The Guardians assigned one of their own to accompany the pair for a time, while temporarily reducing the power of their insubordinate Lantern’s ring[citation needed]. Meanwhile, a new character was introduced named John Stewart, who was designated by the Guardians to assume the role of the Green Lantern of Space Sector 2814 should Jordan ever become unable to perform his duties. John was chosen for this task when Jordan’s previous back-up, Guy Gardner, was injured saving a young girl during an earthquake. Gardner later recovered, but was left a vegetable when his Power Battery exploded and hurled him into the Phantom Zone and the Anti-Matter Universe of Qward.

During this period, Hal had fallen in love with psychic Kari Limbo, whom he met following Gardner’s presumed death. When Gardner was discovered alive on Hal & Kari’s wedding day, Kari left Hal at the altar to care for Gardner, now in a coma. Soon afterwards, Hal dissolved his partnership with Green Arrow and returned to Ferris Aircraft to work as a test pilot once again.

The 80s Exile

In comics published in the early 1980s, Jordan was exiled into space for a year by the Guardians in order to prove his loyalty to the Green Lantern Corps, having been accused of paying too much attention to Earth when he had an entire “sector” of the cosmos to patrol. When he returned to Earth, he found himself embroiled in a dispute with Carol Ferris. Faced with a choice between love and the power ring, Jordan chose to resign from the Green Lantern Corps. The Guardians called upon Jordan’s backup, John Stewart, to regular duty as his replacement.

In 1985, the Crisis on Infinite Earths saw Jordan once again take up the mantle of Green Lantern, even as the Guardians withdrew from his dimension for a while to consort with their female counterparts, the Zamarons. Jordan helped organize the new Corps, with seven members residing on Earth, including several aliens, John Stewart, and Jordan’s slightly-unbalanced “other backup,” Guy Gardner. For a while, Jordan was romantically involved with a younger, alien Lantern named Arisia. The alien Lanterns took a more direct hand in human affairs, a fact not appreciated by human governments. (Kilowog helped create the Rocket Reds for the Soviet Union). Eventually, the Earth corps broke up, several members returning to their home sectors. The Guardians soon returned to this dimension, and Jordan worked with them to rebuild the fractured Corps.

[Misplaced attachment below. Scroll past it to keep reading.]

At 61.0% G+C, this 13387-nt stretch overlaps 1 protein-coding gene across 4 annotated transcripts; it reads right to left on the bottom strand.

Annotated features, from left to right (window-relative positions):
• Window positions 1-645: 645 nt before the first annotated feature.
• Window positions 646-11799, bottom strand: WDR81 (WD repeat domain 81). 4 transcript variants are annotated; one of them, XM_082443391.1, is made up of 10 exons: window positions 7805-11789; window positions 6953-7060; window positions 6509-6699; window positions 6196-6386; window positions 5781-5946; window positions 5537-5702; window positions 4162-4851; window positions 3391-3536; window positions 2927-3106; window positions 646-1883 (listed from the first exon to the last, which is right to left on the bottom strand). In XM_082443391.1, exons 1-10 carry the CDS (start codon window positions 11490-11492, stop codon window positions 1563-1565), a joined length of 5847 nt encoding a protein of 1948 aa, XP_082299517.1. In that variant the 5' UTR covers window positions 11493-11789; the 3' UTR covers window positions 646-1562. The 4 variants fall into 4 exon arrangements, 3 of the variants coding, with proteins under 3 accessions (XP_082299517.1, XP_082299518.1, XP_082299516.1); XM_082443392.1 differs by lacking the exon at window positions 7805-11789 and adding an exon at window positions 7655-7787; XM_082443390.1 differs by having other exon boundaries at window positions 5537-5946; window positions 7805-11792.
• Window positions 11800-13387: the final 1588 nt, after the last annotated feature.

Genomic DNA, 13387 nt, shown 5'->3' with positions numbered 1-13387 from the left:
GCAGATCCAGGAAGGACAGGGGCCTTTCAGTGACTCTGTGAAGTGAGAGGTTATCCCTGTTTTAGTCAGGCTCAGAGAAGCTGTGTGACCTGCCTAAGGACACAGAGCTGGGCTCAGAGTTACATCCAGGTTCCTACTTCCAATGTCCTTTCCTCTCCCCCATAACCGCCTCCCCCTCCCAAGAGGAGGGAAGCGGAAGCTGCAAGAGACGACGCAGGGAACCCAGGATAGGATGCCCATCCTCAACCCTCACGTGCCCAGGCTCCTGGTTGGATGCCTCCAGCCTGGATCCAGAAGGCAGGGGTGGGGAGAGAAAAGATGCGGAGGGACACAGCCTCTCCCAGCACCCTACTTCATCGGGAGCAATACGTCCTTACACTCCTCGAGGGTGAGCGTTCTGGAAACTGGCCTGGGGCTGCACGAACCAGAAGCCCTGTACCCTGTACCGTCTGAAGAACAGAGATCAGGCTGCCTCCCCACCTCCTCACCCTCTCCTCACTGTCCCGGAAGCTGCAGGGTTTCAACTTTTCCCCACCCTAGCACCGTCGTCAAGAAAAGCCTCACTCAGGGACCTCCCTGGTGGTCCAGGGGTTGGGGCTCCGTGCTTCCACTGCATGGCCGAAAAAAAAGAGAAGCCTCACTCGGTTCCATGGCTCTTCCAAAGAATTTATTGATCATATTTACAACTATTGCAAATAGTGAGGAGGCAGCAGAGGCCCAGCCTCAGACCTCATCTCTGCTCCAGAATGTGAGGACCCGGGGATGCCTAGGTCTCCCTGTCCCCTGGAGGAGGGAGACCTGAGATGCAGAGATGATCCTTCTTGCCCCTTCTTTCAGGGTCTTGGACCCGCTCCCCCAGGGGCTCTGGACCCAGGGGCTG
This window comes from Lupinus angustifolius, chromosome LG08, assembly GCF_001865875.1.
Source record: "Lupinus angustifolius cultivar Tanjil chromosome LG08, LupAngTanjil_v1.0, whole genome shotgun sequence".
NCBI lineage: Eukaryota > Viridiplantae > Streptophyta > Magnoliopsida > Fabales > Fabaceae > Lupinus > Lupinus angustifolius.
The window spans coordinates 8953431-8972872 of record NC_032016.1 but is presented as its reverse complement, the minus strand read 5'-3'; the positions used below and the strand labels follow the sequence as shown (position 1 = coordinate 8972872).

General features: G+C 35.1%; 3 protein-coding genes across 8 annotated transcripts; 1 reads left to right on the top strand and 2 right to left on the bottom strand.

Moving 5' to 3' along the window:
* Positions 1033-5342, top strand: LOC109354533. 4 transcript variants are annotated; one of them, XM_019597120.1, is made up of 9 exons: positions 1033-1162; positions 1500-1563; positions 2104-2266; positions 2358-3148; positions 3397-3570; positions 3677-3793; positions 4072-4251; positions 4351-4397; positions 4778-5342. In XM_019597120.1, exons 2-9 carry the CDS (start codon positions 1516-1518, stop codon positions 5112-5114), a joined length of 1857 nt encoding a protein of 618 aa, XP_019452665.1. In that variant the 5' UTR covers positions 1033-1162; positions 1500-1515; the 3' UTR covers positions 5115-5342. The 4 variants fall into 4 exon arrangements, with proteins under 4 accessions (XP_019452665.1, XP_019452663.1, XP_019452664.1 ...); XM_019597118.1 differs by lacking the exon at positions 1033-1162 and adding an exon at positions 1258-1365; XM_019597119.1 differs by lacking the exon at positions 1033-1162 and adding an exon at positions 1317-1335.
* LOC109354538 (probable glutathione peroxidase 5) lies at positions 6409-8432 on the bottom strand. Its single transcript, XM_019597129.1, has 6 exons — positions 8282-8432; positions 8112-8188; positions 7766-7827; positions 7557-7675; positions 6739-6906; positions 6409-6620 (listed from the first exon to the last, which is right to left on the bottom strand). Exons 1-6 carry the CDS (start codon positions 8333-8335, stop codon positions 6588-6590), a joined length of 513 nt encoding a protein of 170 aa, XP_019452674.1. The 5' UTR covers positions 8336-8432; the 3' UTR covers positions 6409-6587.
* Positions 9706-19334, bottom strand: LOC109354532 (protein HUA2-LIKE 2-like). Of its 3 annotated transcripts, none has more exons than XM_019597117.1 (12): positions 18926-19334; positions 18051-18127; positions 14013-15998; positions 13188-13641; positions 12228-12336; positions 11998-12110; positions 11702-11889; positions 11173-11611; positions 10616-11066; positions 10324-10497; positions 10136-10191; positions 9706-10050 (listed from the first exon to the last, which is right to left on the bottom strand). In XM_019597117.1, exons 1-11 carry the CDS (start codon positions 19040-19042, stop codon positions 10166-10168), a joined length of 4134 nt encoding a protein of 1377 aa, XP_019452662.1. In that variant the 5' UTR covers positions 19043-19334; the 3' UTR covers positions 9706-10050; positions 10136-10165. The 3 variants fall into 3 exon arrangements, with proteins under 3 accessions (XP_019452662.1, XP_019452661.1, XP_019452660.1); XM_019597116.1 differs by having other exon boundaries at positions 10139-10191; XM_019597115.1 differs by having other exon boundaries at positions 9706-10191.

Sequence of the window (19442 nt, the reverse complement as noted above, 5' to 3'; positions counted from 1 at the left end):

Green Lantern: Emerald Dawn

As Hal Jordan is testing a new flight simulator, the machine suddenly seems to tear itself free of its moorings and begins to fly through the air. Hal lands near a crashed alien spacecraft occupied by a fatally injured alien who tells Hal that he is this sector’s Green Lantern. The dying man, Abin Sur, chose Hal to be his successor, using his Green Lantern power ring to bring him to the crash site. The alien calls Jordan a “man without fear” and gives him the power ring.

Though treated on Earth like a superhero, Hal Jordan soon learns that Abin Sur was a member of an elite force of intergalactic police called the Green Lantern Corps, who work for the Guardians of the Universe.